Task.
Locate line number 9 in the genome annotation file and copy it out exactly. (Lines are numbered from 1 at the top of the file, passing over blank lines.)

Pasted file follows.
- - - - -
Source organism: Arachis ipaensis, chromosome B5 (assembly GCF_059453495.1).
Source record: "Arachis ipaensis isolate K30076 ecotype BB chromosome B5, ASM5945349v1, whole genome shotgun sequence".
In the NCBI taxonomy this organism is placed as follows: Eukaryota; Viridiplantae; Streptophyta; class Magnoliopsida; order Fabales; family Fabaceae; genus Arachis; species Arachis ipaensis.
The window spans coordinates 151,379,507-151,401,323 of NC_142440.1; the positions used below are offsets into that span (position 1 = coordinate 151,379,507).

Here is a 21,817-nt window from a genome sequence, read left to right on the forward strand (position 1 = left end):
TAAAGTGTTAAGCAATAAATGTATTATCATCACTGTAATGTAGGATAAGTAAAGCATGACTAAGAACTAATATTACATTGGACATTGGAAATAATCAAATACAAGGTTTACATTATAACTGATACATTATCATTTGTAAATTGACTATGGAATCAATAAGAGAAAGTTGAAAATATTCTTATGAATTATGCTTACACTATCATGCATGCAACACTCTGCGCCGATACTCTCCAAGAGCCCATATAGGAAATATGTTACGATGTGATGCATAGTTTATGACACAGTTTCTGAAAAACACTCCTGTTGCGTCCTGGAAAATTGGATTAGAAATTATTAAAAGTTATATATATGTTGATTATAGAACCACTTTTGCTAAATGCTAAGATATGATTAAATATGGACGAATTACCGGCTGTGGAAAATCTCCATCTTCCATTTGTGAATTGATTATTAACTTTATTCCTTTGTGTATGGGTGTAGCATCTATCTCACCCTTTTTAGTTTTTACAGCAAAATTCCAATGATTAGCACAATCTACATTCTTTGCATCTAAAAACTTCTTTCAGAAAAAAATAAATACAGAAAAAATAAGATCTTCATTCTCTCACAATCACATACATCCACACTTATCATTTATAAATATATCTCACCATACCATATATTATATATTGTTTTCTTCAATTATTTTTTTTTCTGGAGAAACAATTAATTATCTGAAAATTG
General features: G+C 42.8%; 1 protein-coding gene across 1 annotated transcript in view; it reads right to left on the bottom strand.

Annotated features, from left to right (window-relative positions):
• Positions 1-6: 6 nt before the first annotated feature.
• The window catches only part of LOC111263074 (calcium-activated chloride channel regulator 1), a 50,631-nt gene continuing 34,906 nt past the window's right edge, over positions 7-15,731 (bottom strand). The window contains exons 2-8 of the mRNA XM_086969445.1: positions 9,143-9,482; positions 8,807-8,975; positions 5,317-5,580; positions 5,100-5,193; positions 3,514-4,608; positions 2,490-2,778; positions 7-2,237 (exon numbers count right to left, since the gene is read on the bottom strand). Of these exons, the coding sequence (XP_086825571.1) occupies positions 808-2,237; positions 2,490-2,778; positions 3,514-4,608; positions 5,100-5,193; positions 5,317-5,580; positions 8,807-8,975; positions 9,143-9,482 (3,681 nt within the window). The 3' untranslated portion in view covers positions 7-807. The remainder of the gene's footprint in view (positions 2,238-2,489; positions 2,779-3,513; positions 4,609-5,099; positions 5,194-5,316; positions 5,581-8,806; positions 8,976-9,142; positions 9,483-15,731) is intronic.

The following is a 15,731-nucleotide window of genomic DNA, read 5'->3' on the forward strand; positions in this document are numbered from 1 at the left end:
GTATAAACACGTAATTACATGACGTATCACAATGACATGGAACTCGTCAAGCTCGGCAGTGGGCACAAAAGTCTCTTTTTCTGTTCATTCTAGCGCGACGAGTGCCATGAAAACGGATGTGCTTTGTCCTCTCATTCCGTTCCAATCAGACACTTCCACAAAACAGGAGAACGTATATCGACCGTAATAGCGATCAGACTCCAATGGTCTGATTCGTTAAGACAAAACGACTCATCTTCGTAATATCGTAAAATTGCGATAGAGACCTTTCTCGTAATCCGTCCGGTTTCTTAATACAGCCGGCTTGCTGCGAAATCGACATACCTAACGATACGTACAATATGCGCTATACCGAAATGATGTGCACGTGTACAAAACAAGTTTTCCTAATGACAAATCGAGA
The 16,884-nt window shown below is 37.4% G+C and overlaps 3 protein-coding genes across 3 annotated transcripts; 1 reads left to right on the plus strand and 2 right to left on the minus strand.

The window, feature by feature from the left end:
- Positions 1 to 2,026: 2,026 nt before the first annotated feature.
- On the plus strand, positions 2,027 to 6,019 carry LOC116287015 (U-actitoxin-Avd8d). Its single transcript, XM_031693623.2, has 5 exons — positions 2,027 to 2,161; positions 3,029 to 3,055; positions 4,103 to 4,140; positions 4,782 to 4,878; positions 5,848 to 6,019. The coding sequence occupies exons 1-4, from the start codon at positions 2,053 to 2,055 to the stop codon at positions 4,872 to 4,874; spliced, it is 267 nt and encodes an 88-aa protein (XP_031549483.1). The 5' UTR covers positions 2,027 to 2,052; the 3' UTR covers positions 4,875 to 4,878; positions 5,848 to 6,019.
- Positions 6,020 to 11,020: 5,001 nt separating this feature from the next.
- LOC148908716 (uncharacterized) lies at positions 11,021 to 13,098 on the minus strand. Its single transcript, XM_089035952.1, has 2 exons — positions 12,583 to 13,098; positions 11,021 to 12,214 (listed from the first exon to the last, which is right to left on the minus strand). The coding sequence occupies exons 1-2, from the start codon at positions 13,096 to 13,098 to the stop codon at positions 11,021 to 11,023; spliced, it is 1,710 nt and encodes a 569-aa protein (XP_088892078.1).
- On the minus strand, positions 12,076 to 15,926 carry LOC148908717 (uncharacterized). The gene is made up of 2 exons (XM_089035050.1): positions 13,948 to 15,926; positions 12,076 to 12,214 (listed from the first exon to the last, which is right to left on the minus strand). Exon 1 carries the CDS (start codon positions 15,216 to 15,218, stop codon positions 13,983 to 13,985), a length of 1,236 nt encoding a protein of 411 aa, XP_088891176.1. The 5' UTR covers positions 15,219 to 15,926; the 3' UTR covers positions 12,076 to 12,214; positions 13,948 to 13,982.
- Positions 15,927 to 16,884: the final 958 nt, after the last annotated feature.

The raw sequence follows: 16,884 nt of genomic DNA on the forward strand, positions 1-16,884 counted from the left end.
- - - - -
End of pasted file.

• Positions 1-6: 6 nt before the first annotated feature.